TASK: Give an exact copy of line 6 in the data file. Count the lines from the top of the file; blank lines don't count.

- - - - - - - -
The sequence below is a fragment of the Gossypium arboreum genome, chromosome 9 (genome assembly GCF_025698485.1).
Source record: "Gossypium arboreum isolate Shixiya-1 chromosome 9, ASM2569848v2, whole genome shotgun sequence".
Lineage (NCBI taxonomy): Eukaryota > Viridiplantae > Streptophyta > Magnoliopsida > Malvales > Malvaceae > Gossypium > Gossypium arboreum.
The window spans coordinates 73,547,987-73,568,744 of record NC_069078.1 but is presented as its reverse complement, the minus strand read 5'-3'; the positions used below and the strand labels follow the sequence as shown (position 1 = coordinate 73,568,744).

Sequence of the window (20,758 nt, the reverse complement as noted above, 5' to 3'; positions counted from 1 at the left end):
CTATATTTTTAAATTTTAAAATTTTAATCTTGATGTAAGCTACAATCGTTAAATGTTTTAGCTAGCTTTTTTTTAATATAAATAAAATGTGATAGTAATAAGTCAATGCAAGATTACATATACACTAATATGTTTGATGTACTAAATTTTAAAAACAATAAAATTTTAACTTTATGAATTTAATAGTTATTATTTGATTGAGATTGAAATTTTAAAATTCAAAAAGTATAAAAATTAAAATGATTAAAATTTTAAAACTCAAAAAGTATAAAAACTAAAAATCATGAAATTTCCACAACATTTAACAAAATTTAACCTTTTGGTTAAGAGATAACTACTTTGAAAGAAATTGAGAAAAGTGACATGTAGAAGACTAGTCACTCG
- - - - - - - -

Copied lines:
CTATATTTTTAAATTTTAAAATTTTAATCTTGATGTAAGCTACAATCGTTAAATGTTTTAGCTAGCTTTTTTTTAATATAAATAAAATGTGATAGTAATAAGTCAATGCAAGATTACATATACACTAATATGTTTGATGTACTAAATTTTAAAAACAATAAAATTTTAACTTTATGAATTTAATAGTTATTATTTGATTGAGATTGAAATTTTAAAATTCAAAAAGTATAAAAATTAAAATGATTAAAATTTTAAAACTCAAAAAGTATAAAAACTAAAAATCATGAAATTTCCACAACATTTAACAAAATTTAACCTTTTGGTTAAGAGATAACTACTTTGAAAGAAATTGAGAAAAGTGACATGTAGAAGACTAGTCACTCG